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Considering Surgery?

How to Make an Informed Decision

Deciding to have surgery at any time is challenging, and the COVID-19 pandemic adds another layer of complexity to the decision. Since all surgeries have risks and benefits, it helps to carefully review questions and other considerations with your healthcare provider, insurance carrier, employer and support persons. Patients who make informed decisions about having a surgery or procedure tend to be more satisfied with the outcome.

If you are facing emergency surgery, you may not have time to ask many questions. If your appendix is inflamed and about to burst, surgery is the only treatment; the sooner the better. When you do have time to prepare, especially if you’re considering an elective procedure, use these bullets to decide if surgery is right for you:

  • Symptoms. Being specific about your symptoms can help your provider understand your situation and make recommendations. Make a list of your symptoms, when they started, if they are periodic or constant, how long they last and if anything (such as position or medication) helps to relieve them. Be sure to mention if and how symptoms keep you from your normal activities.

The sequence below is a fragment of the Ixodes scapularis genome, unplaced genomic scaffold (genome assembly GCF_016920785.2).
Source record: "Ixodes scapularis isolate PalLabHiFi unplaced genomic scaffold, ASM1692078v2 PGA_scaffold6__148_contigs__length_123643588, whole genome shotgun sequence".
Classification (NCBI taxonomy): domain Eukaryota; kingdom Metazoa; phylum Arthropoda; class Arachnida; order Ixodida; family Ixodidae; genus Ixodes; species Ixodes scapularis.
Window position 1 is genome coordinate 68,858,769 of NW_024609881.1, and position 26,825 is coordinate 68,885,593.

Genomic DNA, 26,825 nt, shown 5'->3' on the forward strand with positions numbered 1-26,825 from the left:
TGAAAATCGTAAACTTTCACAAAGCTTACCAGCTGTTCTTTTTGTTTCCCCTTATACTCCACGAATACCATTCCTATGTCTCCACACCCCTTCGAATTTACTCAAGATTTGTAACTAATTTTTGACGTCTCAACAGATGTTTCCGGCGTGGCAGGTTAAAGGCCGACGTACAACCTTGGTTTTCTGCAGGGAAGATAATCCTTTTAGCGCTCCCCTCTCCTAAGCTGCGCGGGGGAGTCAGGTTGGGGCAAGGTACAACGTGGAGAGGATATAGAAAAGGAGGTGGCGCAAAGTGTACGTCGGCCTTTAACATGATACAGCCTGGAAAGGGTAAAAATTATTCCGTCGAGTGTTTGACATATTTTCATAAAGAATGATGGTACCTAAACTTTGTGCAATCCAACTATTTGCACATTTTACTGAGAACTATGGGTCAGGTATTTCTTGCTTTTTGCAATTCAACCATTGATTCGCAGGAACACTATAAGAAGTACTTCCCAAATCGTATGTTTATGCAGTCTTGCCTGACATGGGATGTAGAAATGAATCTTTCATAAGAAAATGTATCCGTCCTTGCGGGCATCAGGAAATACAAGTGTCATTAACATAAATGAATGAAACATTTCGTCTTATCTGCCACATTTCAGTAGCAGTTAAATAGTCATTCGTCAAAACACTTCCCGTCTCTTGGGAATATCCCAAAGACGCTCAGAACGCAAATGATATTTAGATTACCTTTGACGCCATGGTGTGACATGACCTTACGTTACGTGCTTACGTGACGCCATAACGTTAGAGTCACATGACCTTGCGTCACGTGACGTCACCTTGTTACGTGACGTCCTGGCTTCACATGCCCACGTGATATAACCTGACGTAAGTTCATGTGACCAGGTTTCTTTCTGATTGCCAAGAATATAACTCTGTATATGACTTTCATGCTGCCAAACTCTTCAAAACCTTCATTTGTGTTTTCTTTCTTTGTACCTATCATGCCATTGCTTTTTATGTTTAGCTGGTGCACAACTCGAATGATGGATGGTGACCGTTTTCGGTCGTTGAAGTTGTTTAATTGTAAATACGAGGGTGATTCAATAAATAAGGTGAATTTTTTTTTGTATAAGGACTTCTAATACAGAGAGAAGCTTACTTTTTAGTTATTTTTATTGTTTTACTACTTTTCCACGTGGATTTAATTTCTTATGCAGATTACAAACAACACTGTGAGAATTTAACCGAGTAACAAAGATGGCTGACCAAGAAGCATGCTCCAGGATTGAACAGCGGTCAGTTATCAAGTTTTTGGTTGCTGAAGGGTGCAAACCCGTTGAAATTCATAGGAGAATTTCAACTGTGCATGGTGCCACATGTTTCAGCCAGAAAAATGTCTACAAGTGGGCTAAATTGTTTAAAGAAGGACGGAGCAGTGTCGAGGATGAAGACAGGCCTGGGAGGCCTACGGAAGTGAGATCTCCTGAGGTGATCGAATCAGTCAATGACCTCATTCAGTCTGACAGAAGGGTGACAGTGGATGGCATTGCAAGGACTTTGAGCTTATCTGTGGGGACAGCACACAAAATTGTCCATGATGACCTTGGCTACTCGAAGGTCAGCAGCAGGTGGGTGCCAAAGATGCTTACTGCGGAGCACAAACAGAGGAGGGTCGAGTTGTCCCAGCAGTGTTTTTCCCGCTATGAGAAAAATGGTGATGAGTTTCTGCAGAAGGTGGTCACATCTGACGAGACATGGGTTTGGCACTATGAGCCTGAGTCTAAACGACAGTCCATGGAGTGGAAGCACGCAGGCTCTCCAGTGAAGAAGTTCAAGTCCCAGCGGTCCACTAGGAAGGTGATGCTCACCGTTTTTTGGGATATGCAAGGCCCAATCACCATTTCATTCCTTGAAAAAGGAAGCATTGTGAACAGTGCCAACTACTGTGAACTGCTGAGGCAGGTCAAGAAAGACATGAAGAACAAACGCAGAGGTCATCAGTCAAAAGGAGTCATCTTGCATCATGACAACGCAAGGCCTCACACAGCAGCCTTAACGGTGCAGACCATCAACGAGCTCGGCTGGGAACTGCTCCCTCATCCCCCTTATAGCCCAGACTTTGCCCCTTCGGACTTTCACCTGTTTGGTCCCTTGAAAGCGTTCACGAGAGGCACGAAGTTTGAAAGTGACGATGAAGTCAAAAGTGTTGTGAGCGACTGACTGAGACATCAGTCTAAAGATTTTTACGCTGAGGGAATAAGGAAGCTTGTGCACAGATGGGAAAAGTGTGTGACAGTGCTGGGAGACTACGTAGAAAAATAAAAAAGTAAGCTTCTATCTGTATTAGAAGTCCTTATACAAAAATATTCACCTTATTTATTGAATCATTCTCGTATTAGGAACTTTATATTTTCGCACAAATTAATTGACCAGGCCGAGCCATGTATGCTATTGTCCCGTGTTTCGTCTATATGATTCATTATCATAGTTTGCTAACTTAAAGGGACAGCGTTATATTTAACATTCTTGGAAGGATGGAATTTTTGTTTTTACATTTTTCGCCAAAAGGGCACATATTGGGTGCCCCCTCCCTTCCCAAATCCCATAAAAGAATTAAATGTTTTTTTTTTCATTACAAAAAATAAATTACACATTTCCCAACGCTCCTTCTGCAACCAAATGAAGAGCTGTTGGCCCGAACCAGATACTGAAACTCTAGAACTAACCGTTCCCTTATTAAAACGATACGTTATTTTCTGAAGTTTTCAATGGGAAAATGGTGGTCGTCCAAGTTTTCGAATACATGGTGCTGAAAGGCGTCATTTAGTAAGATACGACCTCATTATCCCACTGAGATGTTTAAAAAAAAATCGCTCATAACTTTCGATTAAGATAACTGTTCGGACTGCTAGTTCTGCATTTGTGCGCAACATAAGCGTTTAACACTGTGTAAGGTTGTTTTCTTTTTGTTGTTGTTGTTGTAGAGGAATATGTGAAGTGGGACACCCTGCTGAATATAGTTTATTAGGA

• Alternatives. Sometimes symptoms can be treated without surgery; lifestyle changes or other options may offer some relief. What non-surgical options have you tried? Are there others to consider, like physical therapy, chiropractic, acupuncture, diet adjustments, yoga, weight loss?
  • Risks and benefits. Surgery always involves some risk. Anesthesia carries risk, as does spending time in a hospital. Learn what the risks and benefits are for you, given your health status. The same surgery may be better suited for one person than it is for another. Consider if the benefits of surgery outweigh the risks for you. Will the surgery ease pain or get rid of it? Will the surgery improve how your body works or prevent your condition from worsening? Is it an option to watch and wait, maybe try an alternative?
  • Timing. In the case of an emergency, there may be few decisions to make. Sometimes, surgery must be done right away to correct or repair a serious medical concern. If not an emergency, talk to your provider about whether surgery can be scheduled when convenient (before a weekend, during time off, when helpers are available) or does it need to be done now?